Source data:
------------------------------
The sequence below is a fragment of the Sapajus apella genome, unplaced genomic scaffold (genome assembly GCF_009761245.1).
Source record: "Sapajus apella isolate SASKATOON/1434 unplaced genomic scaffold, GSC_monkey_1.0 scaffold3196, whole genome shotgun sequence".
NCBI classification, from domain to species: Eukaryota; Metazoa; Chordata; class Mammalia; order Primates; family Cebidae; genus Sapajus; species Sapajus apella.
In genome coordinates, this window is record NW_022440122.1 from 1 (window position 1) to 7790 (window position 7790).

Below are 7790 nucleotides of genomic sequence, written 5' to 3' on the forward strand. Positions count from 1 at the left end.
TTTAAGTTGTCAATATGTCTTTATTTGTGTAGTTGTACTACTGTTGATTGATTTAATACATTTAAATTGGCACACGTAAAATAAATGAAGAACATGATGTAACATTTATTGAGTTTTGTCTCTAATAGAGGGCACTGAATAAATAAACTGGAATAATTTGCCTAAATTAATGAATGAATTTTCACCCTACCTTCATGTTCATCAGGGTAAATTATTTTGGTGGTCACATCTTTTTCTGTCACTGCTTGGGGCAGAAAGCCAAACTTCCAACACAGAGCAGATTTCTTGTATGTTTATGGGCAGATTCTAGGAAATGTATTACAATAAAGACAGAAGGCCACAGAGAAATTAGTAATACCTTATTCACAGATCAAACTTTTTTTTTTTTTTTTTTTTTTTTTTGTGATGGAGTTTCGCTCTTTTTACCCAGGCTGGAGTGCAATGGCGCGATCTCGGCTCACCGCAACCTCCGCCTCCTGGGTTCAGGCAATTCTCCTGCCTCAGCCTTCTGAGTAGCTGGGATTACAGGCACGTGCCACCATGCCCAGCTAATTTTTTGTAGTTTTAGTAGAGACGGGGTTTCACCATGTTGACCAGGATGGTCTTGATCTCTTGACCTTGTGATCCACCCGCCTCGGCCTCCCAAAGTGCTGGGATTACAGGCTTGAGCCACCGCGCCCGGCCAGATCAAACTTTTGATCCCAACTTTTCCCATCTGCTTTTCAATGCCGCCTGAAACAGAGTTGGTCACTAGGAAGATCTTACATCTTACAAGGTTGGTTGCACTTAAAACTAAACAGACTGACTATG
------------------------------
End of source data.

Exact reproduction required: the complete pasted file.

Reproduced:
The sequence below is a fragment of the Sapajus apella genome, unplaced genomic scaffold (genome assembly GCF_009761245.1).
Source record: "Sapajus apella isolate SASKATOON/1434 unplaced genomic scaffold, GSC_monkey_1.0 scaffold3196, whole genome shotgun sequence".
NCBI classification, from domain to species: Eukaryota; Metazoa; Chordata; class Mammalia; order Primates; family Cebidae; genus Sapajus; species Sapajus apella.
In genome coordinates, this window is record NW_022440122.1 from 1 (window position 1) to 7790 (window position 7790).

Below are 7790 nucleotides of genomic sequence, written 5' to 3' on the forward strand. Positions count from 1 at the left end.
TTTAAGTTGTCAATATGTCTTTATTTGTGTAGTTGTACTACTGTTGATTGATTTAATACATTTAAATTGGCACACGTAAAATAAATGAAGAACATGATGTAACATTTATTGAGTTTTGTCTCTAATAGAGGGCACTGAATAAATAAACTGGAATAATTTGCCTAAATTAATGAATGAATTTTCACCCTACCTTCATGTTCATCAGGGTAAATTATTTTGGTGGTCACATCTTTTTCTGTCACTGCTTGGGGCAGAAAGCCAAACTTCCAACACAGAGCAGATTTCTTGTATGTTTATGGGCAGATTCTAGGAAATGTATTACAATAAAGACAGAAGGCCACAGAGAAATTAGTAATACCTTATTCACAGATCAAACTTTTTTTTTTTTTTTTTTTTTTTTTTGTGATGGAGTTTCGCTCTTTTTACCCAGGCTGGAGTGCAATGGCGCGATCTCGGCTCACCGCAACCTCCGCCTCCTGGGTTCAGGCAATTCTCCTGCCTCAGCCTTCTGAGTAGCTGGGATTACAGGCACGTGCCACCATGCCCAGCTAATTTTTTGTAGTTTTAGTAGAGACGGGGTTTCACCATGTTGACCAGGATGGTCTTGATCTCTTGACCTTGTGATCCACCCGCCTCGGCCTCCCAAAGTGCTGGGATTACAGGCTTGAGCCACCGCGCCCGGCCAGATCAAACTTTTGATCCCAACTTTTCCCATCTGCTTTTCAATGCCGCCTGAAACAGAGTTGGTCACTAGGAAGATCTTACATCTTACAAGGTTGGTTGCACTTAAAACTAAACAGACTGACTATG